requires any reference in a law, map, regulation, document, 
record, or other paper of the United States to refer to this 
peak as ``Fowler Peak.''
    Subsection (b) provides the coordinates and description of 
a peak in the Uncompahgre National Forest in Colorado and 
designates it as ``Boskoff Peak.'' This subsection further 
requires any reference in a law, map, regulation, document, 
record, or other paper of the United States to refer to this 
peak as ``Boskoff Peak.''

                   COST AND BUDGETARY CONSIDERATIONS

    The following estimate of the costs of this measure has 
been provided by the Congressional Budget Office:
    CBO estimates that enacting H.R. 2768 to name two mountain 
peaks on federal land would have no significant effect on the 
federal budget and would not affect direct spending or 
revenues; therefore, pay-as-you-go procedures do not apply.
    CBO estimates that enacting H.R. 2768 would not increase 
net direct spending or on-budget deficits in any of the four 
consecutive 10-year periods beginning in 2029.
    H.R. 2768 contains no intergovernmental or private-sector 
mandates as defined in the Unfunded Mandates Reform Act.
    On August 29, 2017, CBO transmitted a cost estimate for 
H.R. 2768, the Fowler and Boskoff Peaks Designation Act, as 
ordered reported by the House Committee on Natural Resources on 
July 26, 2017. The two versions of the legislation are similar, 
and CBO's estimates of their budgetary effects are the same.
    If you wish further details on this estimate, we will be 
pleased to provide them. The CBO staff contact is Jeff LaFave.

                      REGULATORY IMPACT EVALUATION

    In compliance with paragraph 11(b) of rule XXVI of the 
Standing Rules of the Senate, the Committee makes the following 
evaluation of the regulatory impact which would be incurred in 
carrying out H.R. 2768. The bill is not a regulatory measure in 
the sense of imposing Government-established standards or 
significant economic responsibilities on private individuals 
and businesses.
    No personal information would be collected in administering 
the program. Therefore, there would be no impact on personal 
privacy.
    Little, if any, additional paperwork would result from the 
enactment of H.R. 2768, as ordered reported.

                   CONGRESSIONALLY DIRECTED SPENDING

    H.R. 2768, as ordered reported, does not contain any 
congressionally directed spending items, limited tax benefits,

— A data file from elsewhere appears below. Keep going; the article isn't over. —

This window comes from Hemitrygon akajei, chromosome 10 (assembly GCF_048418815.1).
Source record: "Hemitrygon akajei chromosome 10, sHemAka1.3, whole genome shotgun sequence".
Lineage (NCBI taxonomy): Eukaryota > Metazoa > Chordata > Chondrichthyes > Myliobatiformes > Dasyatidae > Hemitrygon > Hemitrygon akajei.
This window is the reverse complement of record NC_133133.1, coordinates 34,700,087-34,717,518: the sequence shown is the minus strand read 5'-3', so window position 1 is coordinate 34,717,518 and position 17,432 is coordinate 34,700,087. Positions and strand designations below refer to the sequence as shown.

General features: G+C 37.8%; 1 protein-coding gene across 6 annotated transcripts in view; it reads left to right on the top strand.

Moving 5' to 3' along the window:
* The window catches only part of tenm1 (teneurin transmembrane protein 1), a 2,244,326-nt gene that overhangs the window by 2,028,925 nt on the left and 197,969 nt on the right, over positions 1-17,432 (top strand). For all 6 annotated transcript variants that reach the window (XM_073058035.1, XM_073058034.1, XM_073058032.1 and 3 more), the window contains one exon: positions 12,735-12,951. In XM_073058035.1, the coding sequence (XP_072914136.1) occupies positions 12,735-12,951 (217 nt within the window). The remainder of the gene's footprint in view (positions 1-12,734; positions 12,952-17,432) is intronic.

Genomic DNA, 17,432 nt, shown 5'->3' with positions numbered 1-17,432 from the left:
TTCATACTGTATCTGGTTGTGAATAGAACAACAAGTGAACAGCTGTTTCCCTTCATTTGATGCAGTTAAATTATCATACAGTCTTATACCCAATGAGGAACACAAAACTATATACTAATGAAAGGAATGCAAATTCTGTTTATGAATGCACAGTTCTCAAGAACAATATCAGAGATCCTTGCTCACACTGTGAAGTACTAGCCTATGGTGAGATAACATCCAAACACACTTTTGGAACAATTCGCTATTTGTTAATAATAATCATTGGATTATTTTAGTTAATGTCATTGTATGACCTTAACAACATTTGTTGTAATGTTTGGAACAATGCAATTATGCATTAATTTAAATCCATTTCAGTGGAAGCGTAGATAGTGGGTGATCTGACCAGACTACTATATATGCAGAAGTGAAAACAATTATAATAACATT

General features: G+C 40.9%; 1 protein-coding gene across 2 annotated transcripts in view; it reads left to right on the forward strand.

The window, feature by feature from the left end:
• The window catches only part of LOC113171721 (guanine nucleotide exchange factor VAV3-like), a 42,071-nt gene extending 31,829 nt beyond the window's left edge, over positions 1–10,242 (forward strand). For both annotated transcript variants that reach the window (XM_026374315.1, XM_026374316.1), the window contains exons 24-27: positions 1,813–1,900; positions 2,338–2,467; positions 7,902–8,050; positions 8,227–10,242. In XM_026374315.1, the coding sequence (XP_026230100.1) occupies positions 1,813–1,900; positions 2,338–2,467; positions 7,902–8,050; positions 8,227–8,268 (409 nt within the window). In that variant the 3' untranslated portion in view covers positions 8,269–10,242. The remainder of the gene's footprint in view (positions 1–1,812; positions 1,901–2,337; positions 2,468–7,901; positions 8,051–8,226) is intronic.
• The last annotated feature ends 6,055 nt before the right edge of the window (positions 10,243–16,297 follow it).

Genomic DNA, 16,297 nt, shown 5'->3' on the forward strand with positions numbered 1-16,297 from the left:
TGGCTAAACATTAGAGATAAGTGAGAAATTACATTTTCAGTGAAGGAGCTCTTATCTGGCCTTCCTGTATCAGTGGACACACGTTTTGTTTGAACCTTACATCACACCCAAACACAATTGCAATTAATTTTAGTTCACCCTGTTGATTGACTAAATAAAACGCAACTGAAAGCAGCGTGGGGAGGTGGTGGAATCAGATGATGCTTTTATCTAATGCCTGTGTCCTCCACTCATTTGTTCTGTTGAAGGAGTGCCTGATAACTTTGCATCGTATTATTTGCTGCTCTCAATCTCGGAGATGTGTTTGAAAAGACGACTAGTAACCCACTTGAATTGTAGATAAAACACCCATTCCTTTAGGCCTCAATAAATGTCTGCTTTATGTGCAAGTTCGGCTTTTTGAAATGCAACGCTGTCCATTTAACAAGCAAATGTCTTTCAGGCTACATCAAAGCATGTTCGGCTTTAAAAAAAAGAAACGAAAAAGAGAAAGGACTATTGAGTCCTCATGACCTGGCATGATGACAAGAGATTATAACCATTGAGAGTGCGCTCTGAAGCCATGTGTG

or limited tariff benefits as defined in rule XLIV of the 
Standing Rules of the Senate.

                        EXECUTIVE COMMUNICATIONS

    The testimony provided by the Department of Agriculture at 
the July 26, 2017, hearing on S. 1271, the companion 
legislation to H.R. 2768, follows:

 Statement of Glenn Casamassa, Associate Deputy Chief, National Forest 
  System U.S. Forest Service, United States Department of Agriculture

    Chairman Lee, Ranking Member Wyden, members of the 
Subcommittee, thank you for the opportunity to present the 
views of the U.S. Department of Agriculture (USDA) regarding S. 
32--the California Desert Protection and Recreation Act of 
2017, S. 468--the Historic Routes Preservation Act, S. 941--the 
Yellowstone Gateway Protection Act, S. 1230--the Water Rights 
Protection Act, S. 1271--the Fowler and Boskoff Peaks 
Designation Act, and S. 1548--the Oregon Wildlands Act. I am 
Glenn Casamassa, Associate Deputy Chief for the National Forest 
System (NFS), USDA Forest Service.
S. 1271--Fowler and Boskoff Peaks Designation Act
    S. 1271 would name one mountain peak within the Lizard Head 
Wilderness on the Uncompahgre National Forest for Charlie 
Fowler, and another peak in the same wilderness for Christine 
Boskoff. As a general matter, the Forest Service recommends 
adherence to naming guidance provided by the U.S. Board on 
Geographic Names (BGN), which discourages naming unnamed 
features within wilderness unless an overriding need can be 
demonstrated. In recognition of the contributions to 
mountaineering made by Fowler and Boskoff, USDA does not oppose 
S. 1271.

                        CHANGES IN EXISTING LAW

    In compliance with paragraph 12 of rule XXVI of the 
Standing Rules of the Senate, the Committee notes that no 
changes in existing law are made by the bill as ordered 
reported.

                                  [all]